This post is, in a sense, seven months late. Were I more transparent and possessed better writing habits, I would have written in January about the process of applying for journalism fellowships. That would have followed in March and April with posts about interviewing in Ann Arbor, Cambridge, and via Skype for said fellowships. And this space certainly would have featured a post on my birthday in May about receiving one of them (much to my shock and delight). Continue reading
There’s nothing like a trip to the other side of the planet to get me to update my blog. This time, I’m headed to Vladivostok, the one-time home to the USSR‘s Pacific Fleet. (Actually, I’m already here, but am behind on posting, so…)
Anyway, I’m here to do a week of teaching (followed by a few more days in nearby Khabarovsk). I’m teaching journalism students in both cities, as well as meeting with some local journalists. The purpose is to provide some insights into American journalism and what’s happening online. Ironically, many Americans are wondering the same thing!
Heading East… Far East
I left Friday evening and my journey took me the “long way” to Vladivostok. Instead of flying west, I headed east, landing first in Moscow. Consistent with my findings as I’ve traveled abroad in recent years, all of the signs were in both the local language and English. Although this is certainly useful, I can’t help but feel a twinge of embarrassment. For one, the proliferation of English signage suggests both a culture creep and an expectation of catering that feels a little, well, obnoxious. Second, I know how few signs in America offer anything other than English. It seems to be a double standard that would do little to increase American likability.
That said, I was grateful for the signs, especially in Moscow airport when I spotted one that directed everybody — except those from Kazakhstan — to the immigration agents. The Kazakhs were redirected down a set of stairs to Lord only knows where. Those poor people get no respect.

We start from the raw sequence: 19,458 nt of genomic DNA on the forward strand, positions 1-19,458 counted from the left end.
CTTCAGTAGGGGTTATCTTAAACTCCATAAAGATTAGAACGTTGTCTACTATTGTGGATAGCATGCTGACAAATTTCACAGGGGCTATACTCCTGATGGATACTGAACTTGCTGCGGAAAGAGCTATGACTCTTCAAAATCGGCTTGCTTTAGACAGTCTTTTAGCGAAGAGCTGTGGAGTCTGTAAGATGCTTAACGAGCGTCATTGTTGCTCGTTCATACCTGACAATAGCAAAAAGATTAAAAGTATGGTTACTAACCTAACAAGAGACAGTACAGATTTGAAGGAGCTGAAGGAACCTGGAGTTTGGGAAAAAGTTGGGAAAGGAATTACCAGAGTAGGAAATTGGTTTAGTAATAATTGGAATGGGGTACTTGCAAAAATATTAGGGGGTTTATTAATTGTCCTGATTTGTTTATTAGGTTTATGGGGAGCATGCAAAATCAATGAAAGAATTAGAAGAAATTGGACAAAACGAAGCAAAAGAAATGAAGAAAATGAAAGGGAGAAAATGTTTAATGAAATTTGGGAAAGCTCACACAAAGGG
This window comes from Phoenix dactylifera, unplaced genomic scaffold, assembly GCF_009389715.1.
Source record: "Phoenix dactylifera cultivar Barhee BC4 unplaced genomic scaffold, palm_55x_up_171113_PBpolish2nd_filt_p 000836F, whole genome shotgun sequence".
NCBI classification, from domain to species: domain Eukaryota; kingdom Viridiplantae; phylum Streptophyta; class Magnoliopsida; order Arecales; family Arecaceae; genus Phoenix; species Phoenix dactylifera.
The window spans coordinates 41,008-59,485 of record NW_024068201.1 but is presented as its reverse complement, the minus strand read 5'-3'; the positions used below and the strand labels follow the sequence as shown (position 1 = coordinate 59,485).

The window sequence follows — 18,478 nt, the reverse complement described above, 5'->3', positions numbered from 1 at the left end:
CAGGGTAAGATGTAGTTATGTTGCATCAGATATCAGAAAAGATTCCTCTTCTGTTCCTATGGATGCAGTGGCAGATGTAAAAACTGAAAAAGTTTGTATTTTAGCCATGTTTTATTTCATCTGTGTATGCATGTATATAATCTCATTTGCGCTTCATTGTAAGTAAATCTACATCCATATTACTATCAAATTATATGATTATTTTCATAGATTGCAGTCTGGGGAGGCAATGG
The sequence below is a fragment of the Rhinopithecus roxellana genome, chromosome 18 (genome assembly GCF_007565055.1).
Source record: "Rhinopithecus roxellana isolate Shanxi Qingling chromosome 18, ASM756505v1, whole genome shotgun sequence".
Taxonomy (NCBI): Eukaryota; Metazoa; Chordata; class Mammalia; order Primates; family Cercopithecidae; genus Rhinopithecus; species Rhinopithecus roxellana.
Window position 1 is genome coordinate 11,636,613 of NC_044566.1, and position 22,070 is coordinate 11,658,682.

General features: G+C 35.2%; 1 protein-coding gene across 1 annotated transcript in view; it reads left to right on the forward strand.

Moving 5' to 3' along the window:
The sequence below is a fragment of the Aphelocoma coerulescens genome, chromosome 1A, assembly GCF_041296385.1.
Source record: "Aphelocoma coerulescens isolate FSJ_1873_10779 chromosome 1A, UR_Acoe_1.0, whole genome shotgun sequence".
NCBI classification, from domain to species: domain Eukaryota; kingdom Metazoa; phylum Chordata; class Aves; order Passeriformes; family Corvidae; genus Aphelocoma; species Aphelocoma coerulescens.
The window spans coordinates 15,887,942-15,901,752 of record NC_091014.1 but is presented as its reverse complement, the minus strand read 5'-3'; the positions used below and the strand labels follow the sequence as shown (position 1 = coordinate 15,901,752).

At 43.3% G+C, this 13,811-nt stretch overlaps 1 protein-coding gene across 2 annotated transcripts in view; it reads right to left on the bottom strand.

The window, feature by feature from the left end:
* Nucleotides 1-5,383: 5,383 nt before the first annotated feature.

Anyway, I’m keeping my posts short on this trip. My goal is to post a few short bits a few times a day. More to come.
As some of you might know, I’m about a month away from earning my Master’s degree in News Media Studies from American University’s School of Communications. I’ve been in the weekend program there since late 2007 and have really enjoyed it.
Anyway, the program is actively seeking new students for the program, so I thought I’d post a letter from the associate director of the program, who is recruiting possible students.
I have nothing but high regard for the program. It meets on Saturdays and is perfect for working professionals, especially anyone interested in teaching or is simply looking to exercise their brains.
Anyway, without further ado… here’s that letter (and feel free to shoot me questions if you have any):
I write to ask that you tell your friends and colleagues about our weekend master’s program in News Media Studies here at AU’s School of Communication. This is a flexible, dynamic, and innovative program attractive to media professionals seeking to burnish their credentials and gain keener insights about directions the field may take in the years ahead. The News Media Studies program also can be a gateway to teaching.
Students in the News Media Studies program attend class on Saturdays and earn a master’s degree in 20 months. Each three-credit class meets for six, day-long sessions on the AU campus in Northwest Washington. Some distance learning courses are offered during the summer.
The News Media Studies program features some of the School of Communication’s top fulltime journalism faculty, including: Jane Hall (who teaches “Contemporary Media Issues”), John Watson (“Legal Aspects of Communication”), Christopher Simpson (“Research Methods”), Amy Eisman (“Teaching Communication”), Rick Rockwell (“Research Studies”), and W. Joseph Campbell (“Seminar in Public Affairs).
The News Media Studies program is designed for working professionals. The program’s alumni include journalists, congressional aides, public relations professionals, and high school teachers.
News Media Studies students work hard. And they find they benefit enormously from the discussion-based intellectual byplay of their classes. And they take away practical, useful insights about news media and their role, influence, and place in a complex society. Students also enhance their research skills and find they are encouraged to question conventional wisdom about the news media and their influences.
Anyone interested in learning more about the weekend News Media Studies program is invited to get in touch with Prof. Rick Rockwell, the Associate Director of Journalism Programs in the School of Communication at 202/885-2067 or at email@example.com.
P.S.: Here’s the Web site for the program: http://www.american.edu/soc/journalism/MA-JUPA.cfm. Scroll down until you see “News Media Studies.”